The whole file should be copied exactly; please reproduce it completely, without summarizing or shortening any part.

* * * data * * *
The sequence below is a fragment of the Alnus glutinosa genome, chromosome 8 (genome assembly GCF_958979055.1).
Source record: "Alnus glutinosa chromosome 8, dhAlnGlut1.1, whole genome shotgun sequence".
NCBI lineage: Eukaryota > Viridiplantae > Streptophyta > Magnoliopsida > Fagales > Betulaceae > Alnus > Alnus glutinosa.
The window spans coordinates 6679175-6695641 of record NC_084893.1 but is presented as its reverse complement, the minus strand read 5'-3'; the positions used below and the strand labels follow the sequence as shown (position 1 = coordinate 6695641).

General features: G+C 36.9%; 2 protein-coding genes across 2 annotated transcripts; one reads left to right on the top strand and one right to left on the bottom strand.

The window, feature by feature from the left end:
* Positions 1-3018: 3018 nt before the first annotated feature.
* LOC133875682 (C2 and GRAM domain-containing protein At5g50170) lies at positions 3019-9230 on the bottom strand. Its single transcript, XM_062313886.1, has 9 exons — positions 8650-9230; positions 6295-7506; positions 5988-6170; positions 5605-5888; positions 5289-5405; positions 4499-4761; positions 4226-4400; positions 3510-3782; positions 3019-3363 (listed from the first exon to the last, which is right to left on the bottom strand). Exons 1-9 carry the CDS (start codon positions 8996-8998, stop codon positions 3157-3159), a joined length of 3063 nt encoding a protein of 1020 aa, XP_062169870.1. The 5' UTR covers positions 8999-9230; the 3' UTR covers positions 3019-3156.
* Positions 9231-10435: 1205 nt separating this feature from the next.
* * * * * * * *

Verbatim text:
The sequence below is a fragment of the Alnus glutinosa genome, chromosome 8 (genome assembly GCF_958979055.1).
Source record: "Alnus glutinosa chromosome 8, dhAlnGlut1.1, whole genome shotgun sequence".
NCBI lineage: Eukaryota > Viridiplantae > Streptophyta > Magnoliopsida > Fagales > Betulaceae > Alnus > Alnus glutinosa.
The window spans coordinates 6679175-6695641 of record NC_084893.1 but is presented as its reverse complement, the minus strand read 5'-3'; the positions used below and the strand labels follow the sequence as shown (position 1 = coordinate 6695641).

General features: G+C 36.9%; 2 protein-coding genes across 2 annotated transcripts; one reads left to right on the top strand and one right to left on the bottom strand.

The window, feature by feature from the left end:
* Positions 1-3018: 3018 nt before the first annotated feature.
* LOC133875682 (C2 and GRAM domain-containing protein At5g50170) lies at positions 3019-9230 on the bottom strand. Its single transcript, XM_062313886.1, has 9 exons — positions 8650-9230; positions 6295-7506; positions 5988-6170; positions 5605-5888; positions 5289-5405; positions 4499-4761; positions 4226-4400; positions 3510-3782; positions 3019-3363 (listed from the first exon to the last, which is right to left on the bottom strand). Exons 1-9 carry the CDS (start codon positions 8996-8998, stop codon positions 3157-3159), a joined length of 3063 nt encoding a protein of 1020 aa, XP_062169870.1. The 5' UTR covers positions 8999-9230; the 3' UTR covers positions 3019-3156.
* Positions 9231-10435: 1205 nt separating this feature from the next.